Rods : 13-15ft advised for the larger rivers like the Lochy Shorter rods can used on the small spate rivers or in lower flows where delicate presentation maybe key.
Lines : Floating lines with various densities of sinking poly leaders. Slow sinking lines (i.e. sink 1/2) can be useful in early or late season when water may be higher and colder.
Leader : Standard Nylon or Fluorocarbon in various breaking strains, typically 10-23lbs depending on river/ flows and conditions.
Hooks : Double, Treble or Single hooks. Check river regulations
On larger rivers like the Lochy chest waders are recommended. All Lochaber rivers can rise rapidly and life jackets should be worn.
A 9ft to 11ft single-handed (or butt extension) rod capable of throwing a #6 or #7 line is the most popular choice.
Most anglers would use a floating line with easily detatchable 3-6ft sink tips. Occasionally in some of the really deep pools some night time fishers will use a sunk line, but the vast majority of sea trout will fall to a floater or sink tip whether caught by day or night.
Leader strengths are on average 6lb although some anglers may opt for 8lb breaking strain at night. Occasionally anglers will try fishing rough streams in low water with 4lb line, but this is tempting fate.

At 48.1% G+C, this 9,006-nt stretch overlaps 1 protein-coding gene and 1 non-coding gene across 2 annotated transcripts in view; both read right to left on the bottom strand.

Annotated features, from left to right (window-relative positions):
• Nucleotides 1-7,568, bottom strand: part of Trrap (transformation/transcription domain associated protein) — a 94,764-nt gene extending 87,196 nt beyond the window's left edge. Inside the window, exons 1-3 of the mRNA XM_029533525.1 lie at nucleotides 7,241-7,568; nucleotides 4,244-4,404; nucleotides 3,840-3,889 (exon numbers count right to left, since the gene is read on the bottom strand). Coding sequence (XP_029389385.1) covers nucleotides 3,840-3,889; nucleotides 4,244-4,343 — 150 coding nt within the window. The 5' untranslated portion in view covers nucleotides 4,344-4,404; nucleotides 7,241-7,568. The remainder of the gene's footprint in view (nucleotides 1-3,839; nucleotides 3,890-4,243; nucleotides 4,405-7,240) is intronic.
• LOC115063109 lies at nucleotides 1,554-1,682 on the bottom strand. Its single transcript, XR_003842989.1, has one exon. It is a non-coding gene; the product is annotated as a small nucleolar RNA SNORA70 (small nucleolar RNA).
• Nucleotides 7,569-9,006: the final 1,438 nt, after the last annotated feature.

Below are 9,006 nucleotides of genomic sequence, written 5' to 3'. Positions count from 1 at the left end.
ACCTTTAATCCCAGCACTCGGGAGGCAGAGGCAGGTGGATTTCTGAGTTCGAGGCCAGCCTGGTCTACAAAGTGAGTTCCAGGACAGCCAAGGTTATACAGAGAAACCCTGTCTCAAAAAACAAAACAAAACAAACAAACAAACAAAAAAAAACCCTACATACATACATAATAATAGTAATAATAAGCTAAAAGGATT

Landing nets must be of a knotless mesh variety.
Waders with studded soles are the most popular and a wading stick makes good sense. However, beats and safety conditions vary and you are advised to check before wading. A life jacket is always advisable.
Midges may be troublesome during summer, particularly on warm damp evenings and some net protection or suitable repellant may make life more comfortable.
Permitted fishing methods and tackle vary between fisheries. Please check the terms of your permit and local bylaws before fishing.
If you require more detailed information on tackle, tactics or even where to stay, it is often best to contact the local ghillie as they will be able to offer specific advice depending on the time of fishing.